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    Last Updated on November 18, 2020

    15 Tips to Restart the Exercise Habit (and How to Keep It)

    15 Tips to Restart the Exercise Habit (and How to Keep It)

    It’s okay, you can finally admit it. It’s been two months since you’ve seen the inside of the gym. Getting sick, family crisis, overtime at work and school papers that needed to get finished all kept you for exercising. Now, the question is: how do you start again?
    Once you have an exercise habit, it becomes automatic. You just go to the gym, there is no force involved. But after a month, two months or possibly a year off, it can be hard to get started again. Here are some tips to climb back on that treadmill after you’ve fallen off.

    1. Don’t Break the Habit – The easiest way to keep things going is simply not to stop. Avoid long breaks in exercising or rebuilding the habit will take some effort. This may be advice a little too late for some people. But if you have an exercise habit going, don’t drop it at the first sign of trouble.
    2. Reward Showing Up – Woody Allen once said that, “Half of life is showing up.” I’d argue that 90% of making a habit is just making the effort to get there. You can worry about your weight, amount of laps you run or the amount you can bench press later.
    3. Commit for Thirty Days – Make a commitment to go every day (even just for 20 minutes) for one month. This will solidify the exercise habit. By making a commitment you also take pressure off yourself in the first weeks back of deciding whether to go.
    4. Make it Fun – If you don’t enjoy yourself at the gym, it is going to be hard to keep it a habit. There are thousands of ways you can move your body and exercise, so don’t give up if you’ve decided lifting weights or doing crunches isn’t for you. Many large fitness centers will offer a range of programs that can suit your tastes.
    5. Schedule During Quiet Hours – Don’t put exercise time in a place where it will easily be pushed aside by something more important. Right after work or first thing in the morning are often good places to put it. Lunch-hour workouts might be too easy to skip if work demands start mounting.
    6. Get a Buddy – Grab a friend to join you. Having a social aspect to exercising can boost your commitment to the exercise habit.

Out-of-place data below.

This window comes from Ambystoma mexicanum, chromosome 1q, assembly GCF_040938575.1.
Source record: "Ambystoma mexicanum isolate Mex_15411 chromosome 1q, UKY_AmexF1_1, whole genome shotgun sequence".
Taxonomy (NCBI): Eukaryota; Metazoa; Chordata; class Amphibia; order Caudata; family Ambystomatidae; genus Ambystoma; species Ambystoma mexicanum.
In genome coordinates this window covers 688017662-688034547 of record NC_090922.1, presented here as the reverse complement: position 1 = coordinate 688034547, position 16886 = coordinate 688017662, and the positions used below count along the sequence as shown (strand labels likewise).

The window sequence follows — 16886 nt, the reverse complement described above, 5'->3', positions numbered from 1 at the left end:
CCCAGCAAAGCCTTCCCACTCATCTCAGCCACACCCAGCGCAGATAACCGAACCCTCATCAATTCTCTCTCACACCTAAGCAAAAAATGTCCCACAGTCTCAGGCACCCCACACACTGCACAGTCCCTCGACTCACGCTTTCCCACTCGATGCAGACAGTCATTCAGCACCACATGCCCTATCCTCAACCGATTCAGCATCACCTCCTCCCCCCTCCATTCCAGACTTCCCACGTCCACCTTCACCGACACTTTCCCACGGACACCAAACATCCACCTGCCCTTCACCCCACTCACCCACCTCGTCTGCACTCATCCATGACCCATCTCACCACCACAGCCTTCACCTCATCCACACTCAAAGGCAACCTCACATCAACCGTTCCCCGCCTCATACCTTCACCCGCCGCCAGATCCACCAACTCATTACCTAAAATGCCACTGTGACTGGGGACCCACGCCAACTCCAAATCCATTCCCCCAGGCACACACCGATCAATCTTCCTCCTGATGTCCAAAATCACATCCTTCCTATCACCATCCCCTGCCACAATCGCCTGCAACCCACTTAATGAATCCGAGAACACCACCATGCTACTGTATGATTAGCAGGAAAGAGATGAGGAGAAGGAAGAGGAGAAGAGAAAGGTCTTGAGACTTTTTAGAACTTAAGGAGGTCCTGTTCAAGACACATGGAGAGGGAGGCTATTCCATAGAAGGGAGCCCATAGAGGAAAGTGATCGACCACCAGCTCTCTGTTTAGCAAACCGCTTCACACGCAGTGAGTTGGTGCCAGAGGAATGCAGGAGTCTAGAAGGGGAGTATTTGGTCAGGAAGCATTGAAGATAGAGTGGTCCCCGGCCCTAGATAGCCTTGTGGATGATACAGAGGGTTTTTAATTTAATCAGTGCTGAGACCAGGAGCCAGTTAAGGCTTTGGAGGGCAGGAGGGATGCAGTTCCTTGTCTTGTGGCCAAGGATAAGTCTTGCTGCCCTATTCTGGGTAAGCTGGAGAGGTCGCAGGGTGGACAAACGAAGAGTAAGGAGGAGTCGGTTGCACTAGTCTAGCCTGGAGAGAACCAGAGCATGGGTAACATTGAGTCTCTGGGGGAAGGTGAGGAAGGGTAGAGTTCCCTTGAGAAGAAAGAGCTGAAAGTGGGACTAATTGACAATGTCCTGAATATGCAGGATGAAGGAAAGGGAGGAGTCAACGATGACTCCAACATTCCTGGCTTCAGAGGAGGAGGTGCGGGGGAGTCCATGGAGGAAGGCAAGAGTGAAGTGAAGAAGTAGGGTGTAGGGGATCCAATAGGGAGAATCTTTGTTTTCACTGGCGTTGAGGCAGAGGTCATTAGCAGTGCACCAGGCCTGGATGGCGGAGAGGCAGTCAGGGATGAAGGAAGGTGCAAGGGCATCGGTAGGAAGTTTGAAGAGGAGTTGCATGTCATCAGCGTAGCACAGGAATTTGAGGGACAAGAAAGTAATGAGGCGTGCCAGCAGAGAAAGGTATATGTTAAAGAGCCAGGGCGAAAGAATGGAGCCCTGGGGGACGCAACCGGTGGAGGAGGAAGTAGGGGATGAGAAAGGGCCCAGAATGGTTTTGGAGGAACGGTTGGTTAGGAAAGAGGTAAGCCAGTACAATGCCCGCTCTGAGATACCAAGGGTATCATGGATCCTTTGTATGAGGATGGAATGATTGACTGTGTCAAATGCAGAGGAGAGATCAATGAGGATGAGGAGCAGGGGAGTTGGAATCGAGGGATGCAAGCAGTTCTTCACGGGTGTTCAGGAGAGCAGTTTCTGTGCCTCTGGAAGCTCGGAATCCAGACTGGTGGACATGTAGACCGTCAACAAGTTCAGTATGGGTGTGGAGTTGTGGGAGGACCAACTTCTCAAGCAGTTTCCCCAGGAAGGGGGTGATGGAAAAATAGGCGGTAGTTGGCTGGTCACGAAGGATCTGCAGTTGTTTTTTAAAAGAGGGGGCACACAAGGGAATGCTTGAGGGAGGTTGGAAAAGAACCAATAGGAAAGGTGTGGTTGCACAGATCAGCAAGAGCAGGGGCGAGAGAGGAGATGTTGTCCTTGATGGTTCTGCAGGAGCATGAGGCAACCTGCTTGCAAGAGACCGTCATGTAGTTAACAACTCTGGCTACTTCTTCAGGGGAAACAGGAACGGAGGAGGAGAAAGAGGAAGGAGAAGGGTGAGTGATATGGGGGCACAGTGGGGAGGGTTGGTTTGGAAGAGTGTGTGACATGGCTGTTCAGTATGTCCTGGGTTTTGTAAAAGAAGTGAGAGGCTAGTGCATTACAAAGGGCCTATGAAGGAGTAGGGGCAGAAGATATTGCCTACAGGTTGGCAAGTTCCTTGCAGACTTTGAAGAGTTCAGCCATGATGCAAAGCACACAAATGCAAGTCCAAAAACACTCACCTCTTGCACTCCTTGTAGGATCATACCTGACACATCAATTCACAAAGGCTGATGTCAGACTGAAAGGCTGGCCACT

7. X Your Calendar – One person I know has the habit of drawing a red “X” through any day on the calendar he goes to the gym. The benefit of this is it quickly shows how long it has been since you’ve gone to the gym. Keeping a steady amount of X’s on your calendar is an easy way to motivate yourself.
    8. Enjoyment Before Effort – After you finish any work out, ask yourself what parts you enjoyed and what parts you did not. As a rule, the enjoyable aspects of your workout will get done and the rest will be avoided. By focusing on how you can make workouts more enjoyable, you can make sure you want to keep going to the gym.
    9. Create a Ritual – Your workout routine should become so ingrained that it becomes a ritual. This means that the time of day, place or cue automatically starts you towards grabbing your bag and heading out. If your workout times are completely random, it will be harder to benefit from the momentum of a ritual.
    10. Stress Relief – What do you do when your stressed? Chances are it isn’t running. But exercise can be a great way to relieve stress, releasing endorphin which will improve your mood. The next time you feel stressed or tired, try doing an exercise you enjoy. When stress relief is linked to exercise, it is easy to regain the habit even after a leave of absence.
    11. Measure Fitness – Weight isn’t always the best number to track. Increase in muscle can offset decreases in fat so the scale doesn’t change even if your body is. But fitness improvements are a great way to stay motivated. Recording simple numbers such as the number of push-ups, sit-ups or speed you can run can help you see that the exercise is making you stronger and faster.
    12. Habits First, Equipment Later – Fancy equipment doesn’t create a habit for exercise. Despite this, some people still believe that buying a thousand dollar machine will make up for their inactivity. It won’t. Start building the exercise habit first, only afterwards should you worry about having a personal gym.
    13. Isolate Your Weakness – If falling off the exercise wagon is a common occurrence for you, find out why. Do you not enjoy exercising? Is it a lack of time? Is it feeling self-conscious at the gym? Is it a lack of fitness know-how? As soon as you can isolate your weakness, you can make steps to improve the situation.
    14. Start Small – Trying to run fifteen miles your first workout isn’t a good way to build a habit. Work below your capacity for the first few weeks to build the habit. Otherwise you might scare yourself off after a brutal workout.
    15. Go for Yourself, Not to Impress – Going to the gym with the only goal of looking great is like starting a business with only the goal to make money. The effort can’t justify the results. But if you go to the gym to push yourself, gain energy and have a good time, then you can keep going even when results are slow.